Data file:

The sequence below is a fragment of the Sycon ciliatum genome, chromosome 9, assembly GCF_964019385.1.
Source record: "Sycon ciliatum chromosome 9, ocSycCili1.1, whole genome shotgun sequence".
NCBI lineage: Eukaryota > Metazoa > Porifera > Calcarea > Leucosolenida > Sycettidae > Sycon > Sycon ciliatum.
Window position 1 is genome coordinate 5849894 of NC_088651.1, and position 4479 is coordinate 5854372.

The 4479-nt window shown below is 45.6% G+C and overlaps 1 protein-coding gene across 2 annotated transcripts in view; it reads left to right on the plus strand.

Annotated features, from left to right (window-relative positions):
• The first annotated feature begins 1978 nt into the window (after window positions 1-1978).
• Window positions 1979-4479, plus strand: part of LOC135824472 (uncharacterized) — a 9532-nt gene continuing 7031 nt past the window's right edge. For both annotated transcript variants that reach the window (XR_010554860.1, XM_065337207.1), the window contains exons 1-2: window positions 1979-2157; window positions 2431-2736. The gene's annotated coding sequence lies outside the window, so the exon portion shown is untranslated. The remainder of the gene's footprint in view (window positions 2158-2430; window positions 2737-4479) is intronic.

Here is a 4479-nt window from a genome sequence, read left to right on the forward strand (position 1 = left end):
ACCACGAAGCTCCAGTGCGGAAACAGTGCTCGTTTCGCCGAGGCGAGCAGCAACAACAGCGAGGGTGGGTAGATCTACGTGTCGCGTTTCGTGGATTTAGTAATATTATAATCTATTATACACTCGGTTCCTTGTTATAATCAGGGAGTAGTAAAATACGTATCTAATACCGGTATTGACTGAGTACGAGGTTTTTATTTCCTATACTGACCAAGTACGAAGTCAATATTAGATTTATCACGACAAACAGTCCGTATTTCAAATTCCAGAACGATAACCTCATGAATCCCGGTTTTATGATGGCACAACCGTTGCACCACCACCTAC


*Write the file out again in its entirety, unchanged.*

The sequence below is a fragment of the Sycon ciliatum genome, chromosome 9, assembly GCF_964019385.1.
Source record: "Sycon ciliatum chromosome 9, ocSycCili1.1, whole genome shotgun sequence".
NCBI lineage: Eukaryota > Metazoa > Porifera > Calcarea > Leucosolenida > Sycettidae > Sycon > Sycon ciliatum.
Window position 1 is genome coordinate 5849894 of NC_088651.1, and position 4479 is coordinate 5854372.

The 4479-nt window shown below is 45.6% G+C and overlaps 1 protein-coding gene across 2 annotated transcripts in view; it reads left to right on the plus strand.

Annotated features, from left to right (window-relative positions):
• The first annotated feature begins 1978 nt into the window (after window positions 1-1978).
• Window positions 1979-4479, plus strand: part of LOC135824472 (uncharacterized) — a 9532-nt gene continuing 7031 nt past the window's right edge. For both annotated transcript variants that reach the window (XR_010554860.1, XM_065337207.1), the window contains exons 1-2: window positions 1979-2157; window positions 2431-2736. The gene's annotated coding sequence lies outside the window, so the exon portion shown is untranslated. The remainder of the gene's footprint in view (window positions 2158-2430; window positions 2737-4479) is intronic.

Here is a 4479-nt window from a genome sequence, read left to right on the forward strand (position 1 = left end):
ACCACGAAGCTCCAGTGCGGAAACAGTGCTCGTTTCGCCGAGGCGAGCAGCAACAACAGCGAGGGTGGGTAGATCTACGTGTCGCGTTTCGTGGATTTAGTAATATTATAATCTATTATACACTCGGTTCCTTGTTATAATCAGGGAGTAGTAAAATACGTATCTAATACCGGTATTGACTGAGTACGAGGTTTTTATTTCCTATACTGACCAAGTACGAAGTCAATATTAGATTTATCACGACAAACAGTCCGTATTTCAAATTCCAGAACGATAACCTCATGAATCCCGGTTTTATGATGGCACAACCGTTGCACCACCACCTAC